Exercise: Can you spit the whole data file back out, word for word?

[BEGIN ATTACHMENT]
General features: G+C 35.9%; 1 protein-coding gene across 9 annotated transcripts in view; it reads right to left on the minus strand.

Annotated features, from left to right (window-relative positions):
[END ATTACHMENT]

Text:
General features: G+C 35.9%; 1 protein-coding gene across 9 annotated transcripts in view; it reads right to left on the minus strand.

Annotated features, from left to right (window-relative positions):